18. ^ a b Devoto, Fernando; Pagano, Nora (2009). Historia de la Historiografía Argentina. Buenos Aires: Editorial Sudamericana. p. 181. ISBN 978-950-07-3076-1. 
  19. ^ Devoto, Fernando; Pagano, Nora (2009). Historia de la Historiografía Argentina. Buenos Aires: Editorial Sudamericana. p. 202. ISBN 978-950-07-3076-1. 
  20. ^ "Puede decirse que hoy ya se ha publicado toda la documentación importante relativa a Rosas y su tiempo. No cabe esperar que aparezcan papeles que puedan volcar los juicios formulados por las distintas corrientes historiográficas. Incluso es dable afirmar que el tema de Rosas ha perdido interés para la mayoría de los historiadores argentinos". Luna, p.47
  21. ^ "Apaciguada como hoy está la disputa tradicional en torno de la figura de Rosas, el debate histórico acalorado parace haberse desplazado a 1910". Mendelevich, p. 86
  22. ^ H.Cámara de diputados de la Nación
  23. ^ Día de la soberanía nacional
  24. ^ Por decreto, el Gobierno incorporó nuevos feriados al calendario (Spanish)
  25. ^ Emplazaron en Palermo una estatua de Juan Manuel de Rosas
  26. ^ Galería de los Patriotas Latinoamericanos abrió ante siete presidentes (Spanish)

References

  • Centeno, Miguel Angel (2002). Blood and Debt: War and the Nation-State in Latin America. University Park: The Pennsylvania State University Press. ISBN 978-0271023069. 
  • Edwards, Todd L. (2008). Argentina: a global studies handbook. Santa Barbara: ABC-CLIO. ISBN 978-1-85109-986-3. 
  • Hodge, Carl Cavanagh (2008). Encyclopedia of the Age of Imperialism, 1800-1914: A-K. Westport: Greenwood Press. ISBN 978-0313334061.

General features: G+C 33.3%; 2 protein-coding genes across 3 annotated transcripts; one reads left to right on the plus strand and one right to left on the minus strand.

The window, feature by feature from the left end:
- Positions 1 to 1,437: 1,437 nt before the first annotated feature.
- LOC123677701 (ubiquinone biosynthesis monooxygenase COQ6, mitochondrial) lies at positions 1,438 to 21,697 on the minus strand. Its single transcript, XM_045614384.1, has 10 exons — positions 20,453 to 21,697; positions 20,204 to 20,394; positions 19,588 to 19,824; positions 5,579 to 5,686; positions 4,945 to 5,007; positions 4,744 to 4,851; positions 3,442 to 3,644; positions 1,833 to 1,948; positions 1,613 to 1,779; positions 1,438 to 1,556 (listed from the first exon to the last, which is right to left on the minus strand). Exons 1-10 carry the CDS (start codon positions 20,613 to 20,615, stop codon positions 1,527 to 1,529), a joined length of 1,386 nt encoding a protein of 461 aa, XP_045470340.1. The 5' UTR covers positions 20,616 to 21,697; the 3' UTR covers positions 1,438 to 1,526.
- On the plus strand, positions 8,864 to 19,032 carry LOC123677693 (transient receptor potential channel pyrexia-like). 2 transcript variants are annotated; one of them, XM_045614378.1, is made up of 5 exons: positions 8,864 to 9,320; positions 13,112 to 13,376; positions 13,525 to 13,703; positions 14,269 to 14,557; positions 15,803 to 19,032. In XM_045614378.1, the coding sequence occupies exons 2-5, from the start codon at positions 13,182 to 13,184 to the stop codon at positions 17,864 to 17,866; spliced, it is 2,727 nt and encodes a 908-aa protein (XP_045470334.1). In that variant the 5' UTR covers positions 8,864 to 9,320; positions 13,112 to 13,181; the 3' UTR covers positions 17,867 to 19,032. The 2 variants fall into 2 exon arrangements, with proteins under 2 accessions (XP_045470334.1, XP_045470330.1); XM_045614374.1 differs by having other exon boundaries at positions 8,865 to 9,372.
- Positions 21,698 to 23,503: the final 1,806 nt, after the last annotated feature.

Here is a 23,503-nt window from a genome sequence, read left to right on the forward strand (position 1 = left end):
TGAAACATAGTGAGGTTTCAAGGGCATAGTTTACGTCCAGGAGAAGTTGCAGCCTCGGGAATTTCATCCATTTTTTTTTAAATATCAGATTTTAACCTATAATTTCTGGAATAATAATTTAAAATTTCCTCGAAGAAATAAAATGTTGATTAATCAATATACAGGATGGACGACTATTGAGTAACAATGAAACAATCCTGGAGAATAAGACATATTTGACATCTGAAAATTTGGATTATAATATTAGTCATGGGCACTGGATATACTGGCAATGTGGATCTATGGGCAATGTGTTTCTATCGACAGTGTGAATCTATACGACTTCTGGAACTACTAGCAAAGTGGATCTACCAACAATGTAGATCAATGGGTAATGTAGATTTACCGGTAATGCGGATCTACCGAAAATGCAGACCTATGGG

• Lewis, Daniel K. (2003). The history of Argentina. New York: Palgrave Macmillan. ISBN 978-0742537392. 
  • Lewis, Paul H. (2006). Authoritarian regimes in Latin America: dictators, despots, and tyrants. Lanham: Rowman & Littlefield Group. ISBN 978-0742537392. 
  • Luna, Félix (2003). La época de Rosas. Buenos Aires: Grupo Editorial Planeta. ISBN 950-49-1116-1. 
  • Lynch, John (2006). Argentine caudillo: Juan Manuel de Rosas. Lanham: SR books. ISBN 0842028986. 
  • Mendelevich, Pablo. (2010). El Final. Buenos Aires: Ediciones B. ISBN 978-987-627-166-0. 
  • Needell, Jeffrey D. (2006). The Party of Order: the Conservatives, the State, and Slavery in the Brazilian Monarchy, 1831–1871. Stanford: Stanford University Press. ISBN 0-8047-5369-5. 
  • Reid, Michael (2007). Forgotten continent: the battle for Latin America's soul. Edmundsbury Press. ISBN 978-0300116168. 
  • Richard, J. M. (2010). The Link Persona. Durnham: Eloquent books. ISBN 978-1608604869. 

External links

Preceded by
Juan José Viamonte
Governor of Buenos Aires Province (Head of State of Argentina)
1829-1832
Succeeded by
Juan Ramón Balcarce
Preceded by
Manuel Vicente Maza
Governor of Buenos Aires Province (Head of State of Argentina)
1835-1852
Succeeded by
Vicente López y Planes